Analysis of Hemingway’s Hills Like White Elephants

Published: 2021-09-29 10:40:04
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Category: Hills Like White Elephants

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Everyday people make decisions that affect their future lives. Do people make the right decisions? What makes a decision a right one? What may be right to some, may be wrong to others. There are no right or wrong decisions but those that people choose and believe to be right varying from each individual. In Hemingway's realistic story, Hills Like White Elephants, Jig attempts to make a crucial change in her life by making the right decision, but is unable to because of her weak characteristic flaws. Hills Like White Elephants”, by Ernest Hemingway, is a short story published in 1927, which is set at a train station in Spain.
In this story the reader eavesdrops on a conversation held by “the American and the girl with him”. Most of the story is predominately dialogue between the two characters. During this conversation, the reader may determine that the couple is at a critical point in their lives when they must make a life-or-death decision on whether the woman should have an abortion. Jig is indecisive about her decision. Even though she realizes the possibilities, she has difficulties letting go of old habits, has a low self-esteem that leads to her being submissive, and puts up a frail fight by hiding her feelings behind her sarcastic comments.
Jig faces an immense decision that will change her future. She must choose between the old and the new lifestyle. It is hard for her to let go of old habits that consists of taking no responsibility and the sole intention of seeking pleasure. She must go from a young worry free rebel to a stable adult taking responsibility. It's a hard process since there are three steps to changing: realization, doing the deed, and committing to the change. She definitely realizes she needs to change, but only goes that far. The climax of the story appears when Jig is agitated by their irritating conversation and their romantic relationship.

She begins to question about their uncertain future and his true feelings for her. She seems persuaded by the American when she comments on her willingness to do the operation despite her wants and needs because “she doesn’t care” about herself. At the same time, Jig begins to realize that life may not turn out the way she had planned. She likes to try new things, like the drink, but is often disappointed in the end. She indicates that it is too late for him to make things better. The American believes that Jig is being reasonable for not wanting to having the “simple” operation done so they can “be all right and be happy“ again.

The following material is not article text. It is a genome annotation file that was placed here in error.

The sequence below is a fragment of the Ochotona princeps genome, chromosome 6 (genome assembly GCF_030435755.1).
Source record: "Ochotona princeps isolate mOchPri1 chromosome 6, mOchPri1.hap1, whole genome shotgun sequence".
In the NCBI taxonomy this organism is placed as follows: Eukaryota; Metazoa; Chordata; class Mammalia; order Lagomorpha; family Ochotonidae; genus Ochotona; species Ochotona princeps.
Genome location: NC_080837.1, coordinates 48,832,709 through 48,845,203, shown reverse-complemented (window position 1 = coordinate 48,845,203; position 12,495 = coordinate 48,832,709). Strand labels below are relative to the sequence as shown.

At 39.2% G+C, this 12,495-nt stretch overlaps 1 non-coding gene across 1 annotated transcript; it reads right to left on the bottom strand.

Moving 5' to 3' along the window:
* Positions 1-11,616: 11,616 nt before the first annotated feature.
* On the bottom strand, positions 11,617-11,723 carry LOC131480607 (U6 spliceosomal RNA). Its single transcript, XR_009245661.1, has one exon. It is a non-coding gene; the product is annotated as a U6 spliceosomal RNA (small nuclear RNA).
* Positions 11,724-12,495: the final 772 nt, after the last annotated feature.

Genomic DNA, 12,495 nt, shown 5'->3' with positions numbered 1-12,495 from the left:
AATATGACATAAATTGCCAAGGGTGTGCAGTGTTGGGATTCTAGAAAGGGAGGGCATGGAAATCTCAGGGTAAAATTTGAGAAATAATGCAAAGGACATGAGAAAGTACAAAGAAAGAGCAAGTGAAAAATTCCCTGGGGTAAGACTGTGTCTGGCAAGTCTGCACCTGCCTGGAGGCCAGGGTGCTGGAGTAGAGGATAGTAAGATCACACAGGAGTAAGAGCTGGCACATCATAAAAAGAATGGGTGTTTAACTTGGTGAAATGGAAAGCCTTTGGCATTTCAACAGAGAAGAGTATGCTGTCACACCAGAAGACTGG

He informs her that he has “known lots of people that have done it” in order to convince her to have the “awfully simple” operation. He says that the pregnancy is “the only thing that bothers us. It's the only thing that's made us unhappy. ” He sees the whole issue as “simple” because he does not understand the real problem that is causing the misery. When he finally leaves Jig to get their bags for the train, he observes that the other people are “waiting reasonably for their train” because in his mind, Jig is the one to blame their troubles because she is “unreasonably waiting” for a future that he cannot imagine having with her.
Ironically, he is unreasonable one because he is the one causing the problems by wanting the abortion. Jig realizes that their withering relationship is not the result of her pregnancy but the result of their failure to understand each other. She realizes that they are incompatible as a couple to have a family together. Even if she does have the abortion, she can no longer stay with him because he can never give her what she longs for. Hemingway leaves the reader wondering about their final destination. He chooses the setting in the valley of the Ebro to symbolize the couple’s situation and options in life.
They are on the sunless and barren side of the mountain where they can only see hills that looks like white elephants. At the end of the story, the American remarks “I'd better take the bags over to the other side of the station,” the side where there is growth and life. The train is representative of two different directions if life, however is unclear whether this signifies that the man has changed his mind about the abortion, or that Jig has decided to go through with the operation and leave him so they have to live separate lives.
Jig has desires to change and to live a different life because she is aware of it. She is ready and willing to experience a different life while her lover is not. If so many women were to take that to heart. You should not have to chose someone else’s happiness over your own. We set our paths and no one should think that they have te right to make your own life decisions. If we make a mistake it is our mistake. Life is to precious to waste.

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